There’s plenty of websites devoted to conservation and environment jobs, but if you know quite specifically what you would like to do, then it’s often easier to approach them directly.

N.B. Reasons NOT to Work in Conservation

For all the positive reasons to work in conservation, the realist in me has to suggest several not to.


For the money. This really needs little explanation, put simply, you are unlikely to get rich in conservation. If a sizeable salary is your thing (and there’s nothing wrong with that) then you could always get the same satisfaction later in life by donating to charities or NGOs of your choice. In fact, we could probably do with a few wealthy characters doing that.

Because you like animals. Whilst liking animals is definitely a positive for someone who wants to work in conservation, it shouldn’t be the sole reason. A lot of volunteer opportunities involve captive animal orphanages and sanctuaries. Whilst for reintroductions or rare species breeding programs these can play a part, they are expensive and offer very little to the larger conservation picture. Conservationists often need to make very tough decisions, prioritising the use of limited funds.

Conservation is Often About Killing the ‘Wrong’ Things. That sounds melodramatic, but it’s true. One of the biggest threats to native flora and fauna around the world, are a minority of invasive species. Whilst (occasionally) this is a natural occurrence, industrious human activity has undoubtedly sped this process up significantly.

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Advice, Examples and Inspiration (people who have done it!)

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About the Author

James_BorrellJames is a conservation biologist with a passion for expeditions and adventure having been involved in projects on four continents. In the UK James regularly speaks in schools to inspire and engage young people in science. He's normally happiest when out in the field, or in a comfy chair with an enormous pile of data.View all posts by James_Borrell →

  1. loveoceania
    loveoceania09-26-2013

    Cheers James for this summary why it is rewarding to become a conservationist. I have decided four years ago and it was probably the best thing I have done so far ;)

  2. ILacher
    ILacher09-27-2013

    Hi, I just saw this via the Sierra Club’s facebook page and wanted to guide you toward another blog post that features an academic paper I co-authored titled “Graduate student’s guide to necessary skills for nonacademic conservation careers”. I thought it might be of interest to you or your readers.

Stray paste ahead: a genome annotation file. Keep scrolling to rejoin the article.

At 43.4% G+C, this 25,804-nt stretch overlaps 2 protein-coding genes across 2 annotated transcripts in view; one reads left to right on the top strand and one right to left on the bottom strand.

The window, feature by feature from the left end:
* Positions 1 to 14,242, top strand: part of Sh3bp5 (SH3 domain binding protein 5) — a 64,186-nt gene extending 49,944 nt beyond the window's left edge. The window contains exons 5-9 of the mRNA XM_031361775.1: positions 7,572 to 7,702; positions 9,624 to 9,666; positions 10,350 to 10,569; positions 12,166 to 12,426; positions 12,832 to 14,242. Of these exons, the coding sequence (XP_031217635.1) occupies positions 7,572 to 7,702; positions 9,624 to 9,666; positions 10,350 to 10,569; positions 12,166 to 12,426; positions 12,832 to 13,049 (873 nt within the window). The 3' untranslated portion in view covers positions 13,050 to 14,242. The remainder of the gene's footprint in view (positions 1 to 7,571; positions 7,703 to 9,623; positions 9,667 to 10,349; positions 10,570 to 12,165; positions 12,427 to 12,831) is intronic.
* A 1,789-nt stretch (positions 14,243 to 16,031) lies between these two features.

Here is the link to the blog post: http://conservationbytes.com/2012/12/04/advice-for-getting-your-dream-job-in-conservation-science/

  3. Jack Larriviere
    Jack Larriviere10-21-2013

    I received my bachelors degree in Wildlife Biology and Conservation 4 years ago. Since that time, I have worked various seasonal positions all over the U.S., gaining much experience. I have worked for State, Federal, and private environmental firms. My main focus has been Avian Conservation/population studies, but have found myself working in Wetlands research; which I find I have little interest in. I have been contemplating going back to graduate school for a Masters degree. I’m wondering whether or not it’s would be worth the extra education/schooling to find better jobs or should I just stay in the field working. My question is: how important is an advanced degree to employers when looking for mid-level/senior biologists? I am leaning more towards a career with a small to mid-sized environmental firm. Any advice would be greatly appreciated!

  4. Nick Askew
    Nick Askew10-26-2013

    Great advice James. I’m collating conservation careers advice for a new website – do you fancy sharing some of your experience with us? Pretty please! Nick http://www.conservation-careers.com/

  5. Adria
    Adria10-26-2013

    Hi James, thanks for the advice! I totally agree that now it’s not only about Biologist/scientist who do care/involve with conservation. My experience in working with one of the large-scaled NGOs told me that it’s the Marketing and Communications team that holds one of the very very important position. I thought the NGO I’m working at was filled with scientists/science graduates. I met a lot of Comms/International Relations/Law/Economy graduates instead. I don’t know if this also happens to the smale-scaled NGO, but the truth is that not all NGO are research-oriented. Most of them probably won’t think that your species-oriented fascinating. It’s most of time about the humans. Community outreach, it is.

  6. Toby
    Toby09-24-2014

    Hi James, I am 21 years old and I am about to start a course in Ecology and Wildlife conservation at the University of the West of England. Do you think that degrees such as this are worthwhile? I am very passionate about conservation but I am not that academic therefore I don’t think I would do a Masters or a PHD. Would this degree be enough to work in conservation? Also are there any other routes into the world of conservation other than university?